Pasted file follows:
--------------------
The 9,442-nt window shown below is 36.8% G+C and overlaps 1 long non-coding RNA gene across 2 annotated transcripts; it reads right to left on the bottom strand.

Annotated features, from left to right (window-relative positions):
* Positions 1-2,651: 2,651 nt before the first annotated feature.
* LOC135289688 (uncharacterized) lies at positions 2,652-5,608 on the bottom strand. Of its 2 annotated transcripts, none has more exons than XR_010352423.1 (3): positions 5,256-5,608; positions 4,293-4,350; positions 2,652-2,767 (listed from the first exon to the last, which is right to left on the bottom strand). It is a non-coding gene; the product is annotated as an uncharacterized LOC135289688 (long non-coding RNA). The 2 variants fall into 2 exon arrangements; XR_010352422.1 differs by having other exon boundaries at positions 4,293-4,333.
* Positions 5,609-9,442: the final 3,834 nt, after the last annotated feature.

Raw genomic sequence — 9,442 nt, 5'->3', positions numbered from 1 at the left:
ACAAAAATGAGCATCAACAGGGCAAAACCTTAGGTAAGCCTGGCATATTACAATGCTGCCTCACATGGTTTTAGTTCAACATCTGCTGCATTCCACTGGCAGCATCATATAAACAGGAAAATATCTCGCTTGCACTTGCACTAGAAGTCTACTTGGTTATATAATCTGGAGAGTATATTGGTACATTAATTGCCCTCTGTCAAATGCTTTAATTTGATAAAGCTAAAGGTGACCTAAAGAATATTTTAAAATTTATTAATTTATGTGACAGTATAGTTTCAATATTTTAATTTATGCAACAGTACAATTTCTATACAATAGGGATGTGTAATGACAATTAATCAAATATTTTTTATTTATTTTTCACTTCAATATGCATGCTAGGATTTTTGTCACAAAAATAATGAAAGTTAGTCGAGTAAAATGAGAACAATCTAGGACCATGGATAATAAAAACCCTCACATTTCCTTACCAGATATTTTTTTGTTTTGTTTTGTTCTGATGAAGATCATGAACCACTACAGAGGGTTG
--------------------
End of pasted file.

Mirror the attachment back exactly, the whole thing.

The 9,442-nt window shown below is 36.8% G+C and overlaps 1 long non-coding RNA gene across 2 annotated transcripts; it reads right to left on the bottom strand.

Annotated features, from left to right (window-relative positions):
* Positions 1-2,651: 2,651 nt before the first annotated feature.
* LOC135289688 (uncharacterized) lies at positions 2,652-5,608 on the bottom strand. Of its 2 annotated transcripts, none has more exons than XR_010352423.1 (3): positions 5,256-5,608; positions 4,293-4,350; positions 2,652-2,767 (listed from the first exon to the last, which is right to left on the bottom strand). It is a non-coding gene; the product is annotated as an uncharacterized LOC135289688 (long non-coding RNA). The 2 variants fall into 2 exon arrangements; XR_010352422.1 differs by having other exon boundaries at positions 4,293-4,333.
* Positions 5,609-9,442: the final 3,834 nt, after the last annotated feature.

Raw genomic sequence — 9,442 nt, 5'->3', positions numbered from 1 at the left:
ACAAAAATGAGCATCAACAGGGCAAAACCTTAGGTAAGCCTGGCATATTACAATGCTGCCTCACATGGTTTTAGTTCAACATCTGCTGCATTCCACTGGCAGCATCATATAAACAGGAAAATATCTCGCTTGCACTTGCACTAGAAGTCTACTTGGTTATATAATCTGGAGAGTATATTGGTACATTAATTGCCCTCTGTCAAATGCTTTAATTTGATAAAGCTAAAGGTGACCTAAAGAATATTTTAAAATTTATTAATTTATGTGACAGTATAGTTTCAATATTTTAATTTATGCAACAGTACAATTTCTATACAATAGGGATGTGTAATGACAATTAATCAAATATTTTTTATTTATTTTTCACTTCAATATGCATGCTAGGATTTTTGTCACAAAAATAATGAAAGTTAGTCGAGTAAAATGAGAACAATCTAGGACCATGGATAATAAAAACCCTCACATTTCCTTACCAGATATTTTTTTGTTTTGTTTTGTTCTGATGAAGATCATGAACCACTACAGAGGGTTG